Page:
Of course, there has been quite a bit of what can only be described as the ministry of stacking chairs and sweeping floors, too; but I suspect my experience of this has been somewhat less than many of my colleagues, given the rich resources with which our parish is blessed. These times, however, have also often led to conversations that might not otherwise have happened. Of course, no programme of Initial Ministerial Education in today’s Church of England would be complete without solid doses of ‘leadership development,’ and training on the vital legal dimensions of parish life. These have the potential to be quite dry and tedious subjects; but I’m pleased to say I found them very stimulating – especially the sessions organised by the diocese on Canon Law. Having said that, perhaps being the product of two generations of Diocesan Secretaries means that this sort of thing runs in my blood! Through classes with my fellow curates, and through practical involvement (I serve as clerk to my Deanery Chapter, as a member of the Deanery and Diocesan Synods, and as secretary to the diocesan branch of Forward in Faith), I have become more confident than I ever thought possible in these aspects of the role of the modern parish priest. At times it can feel far from the vision laid out in the writings of St Jean Vianney and the work of a seventeenth-century French curé. But if we truly believe in the Church as the ark of our salvation then we must be committed to working within her structures, however frustrating and imperfect they may seem at times. As Catholics, with a focus on the Incarnation and the capacity for holiness in the most mundane and earth-bound of things, it is important that we engage as fully as we can with the wider Church. It is here that another important lesson has been learned: the value of simply turning up to things. This is not just about expressing appreciation for the commitment of others (though this is important, too); but as ‘ambassadors for Christ’ that appreciation takes on an additional dimension. We support our fellow-workers in the vineyard out of love for the Heart of Jesus, and it is this love that serves to hallow our apparently mundane and frequent engagement in administration.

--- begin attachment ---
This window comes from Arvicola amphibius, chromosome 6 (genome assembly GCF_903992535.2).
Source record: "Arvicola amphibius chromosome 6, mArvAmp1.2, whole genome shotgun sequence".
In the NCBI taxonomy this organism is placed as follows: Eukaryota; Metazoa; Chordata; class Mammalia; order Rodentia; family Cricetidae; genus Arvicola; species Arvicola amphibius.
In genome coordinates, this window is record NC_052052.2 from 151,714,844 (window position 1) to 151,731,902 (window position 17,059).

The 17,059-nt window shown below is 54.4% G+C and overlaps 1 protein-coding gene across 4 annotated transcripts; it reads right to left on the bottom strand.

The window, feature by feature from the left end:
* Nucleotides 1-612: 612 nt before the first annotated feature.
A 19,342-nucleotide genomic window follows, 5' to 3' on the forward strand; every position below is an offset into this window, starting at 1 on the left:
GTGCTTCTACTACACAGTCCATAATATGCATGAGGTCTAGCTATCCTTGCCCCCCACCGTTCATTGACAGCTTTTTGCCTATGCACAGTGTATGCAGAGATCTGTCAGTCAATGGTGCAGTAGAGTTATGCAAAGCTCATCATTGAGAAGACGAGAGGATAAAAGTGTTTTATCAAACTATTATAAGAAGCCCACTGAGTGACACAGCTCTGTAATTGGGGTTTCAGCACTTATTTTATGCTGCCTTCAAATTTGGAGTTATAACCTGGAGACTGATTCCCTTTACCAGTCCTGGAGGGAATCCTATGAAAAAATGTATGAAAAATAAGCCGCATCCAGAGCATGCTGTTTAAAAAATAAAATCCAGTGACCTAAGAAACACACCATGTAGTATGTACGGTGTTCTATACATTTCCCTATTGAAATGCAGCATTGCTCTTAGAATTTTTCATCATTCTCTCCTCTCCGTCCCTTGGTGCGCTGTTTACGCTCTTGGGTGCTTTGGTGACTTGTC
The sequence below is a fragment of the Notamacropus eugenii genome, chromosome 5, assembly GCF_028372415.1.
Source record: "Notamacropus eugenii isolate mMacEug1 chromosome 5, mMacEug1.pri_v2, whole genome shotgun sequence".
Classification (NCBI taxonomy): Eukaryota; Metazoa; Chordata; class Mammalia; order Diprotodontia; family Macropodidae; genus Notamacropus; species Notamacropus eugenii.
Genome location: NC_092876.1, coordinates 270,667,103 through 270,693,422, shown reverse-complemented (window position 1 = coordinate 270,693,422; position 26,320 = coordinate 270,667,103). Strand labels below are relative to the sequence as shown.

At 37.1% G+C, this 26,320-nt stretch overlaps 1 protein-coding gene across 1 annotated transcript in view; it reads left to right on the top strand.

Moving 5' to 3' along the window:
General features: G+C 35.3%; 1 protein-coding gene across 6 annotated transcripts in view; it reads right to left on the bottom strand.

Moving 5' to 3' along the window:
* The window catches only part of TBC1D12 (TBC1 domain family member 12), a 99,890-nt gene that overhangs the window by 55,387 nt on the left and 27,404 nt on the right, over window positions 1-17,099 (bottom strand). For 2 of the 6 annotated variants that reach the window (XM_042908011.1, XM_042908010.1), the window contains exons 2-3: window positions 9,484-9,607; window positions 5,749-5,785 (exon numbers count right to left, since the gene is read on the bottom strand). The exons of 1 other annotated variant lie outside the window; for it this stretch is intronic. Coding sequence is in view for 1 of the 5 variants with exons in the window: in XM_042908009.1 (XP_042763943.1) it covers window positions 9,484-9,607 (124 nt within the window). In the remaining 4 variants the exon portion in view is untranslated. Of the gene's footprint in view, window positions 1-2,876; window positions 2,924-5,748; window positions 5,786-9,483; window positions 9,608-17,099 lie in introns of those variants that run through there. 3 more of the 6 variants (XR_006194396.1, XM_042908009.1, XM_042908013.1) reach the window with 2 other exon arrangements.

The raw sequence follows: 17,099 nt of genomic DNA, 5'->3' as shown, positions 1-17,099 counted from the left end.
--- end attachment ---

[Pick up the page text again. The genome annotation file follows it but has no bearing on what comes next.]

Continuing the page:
I have undoubtedly grown and changed as a person in the last three years, and I felt this most especially when receiving Holy Orders. Throughout these momentous changes in my identity, however, I also remained a husband and a parent. Given the differences between the family arrangements of most Roman Catholic priests compared to Anglicans, I was unsure quite how much Cardinal Schönborn’s book might have to say to those aspects of my identity. I do not stop being a priest when I am with my family, even if I am in mufti. Yet, as I read, I found little that needed to be understood from the perspective of celibacy, and where that state of life was assumed in the reader, it was easy to see aspects that applied more widely. This underlines the way in which the priestly life simply cannot be defined simply through what is done. Time was spent discussing this at theological college, and though many of us were keen to stress the ontological model of priesthood – preferring to see it as a way of being – it is only through living it that it has been possible to begin to understand what this means. I am blessed to have the support of a loving family behind me: through all these changes they have remained solid, and I have found their readiness to make sacrifices themselves a source of inspiration and strength.

Curacies are rarely a bed of roses. There are always potential conflicts to be negotiated: not least the reality that, at the end of the day, one is never ‘in charge’ in any ultimate sense. But in spite of the inevitable frustrations that have come my way, as I look back on the past three years the overall feeling is one of great thankfulness to God for the many blessings I have received here. As I begin to consider where God may be calling me next, my prayer is that I might one day be worthy of St John Vianney’s words: ‘A good shepherd, a pastor after God’s heart, is the greatest treasure that the good Lord can grant to a parish, and one of the most precious gifts of divine mercy.

The Revd Christopher Phillips is Assistant Curate of St Margaret’s, Ilkley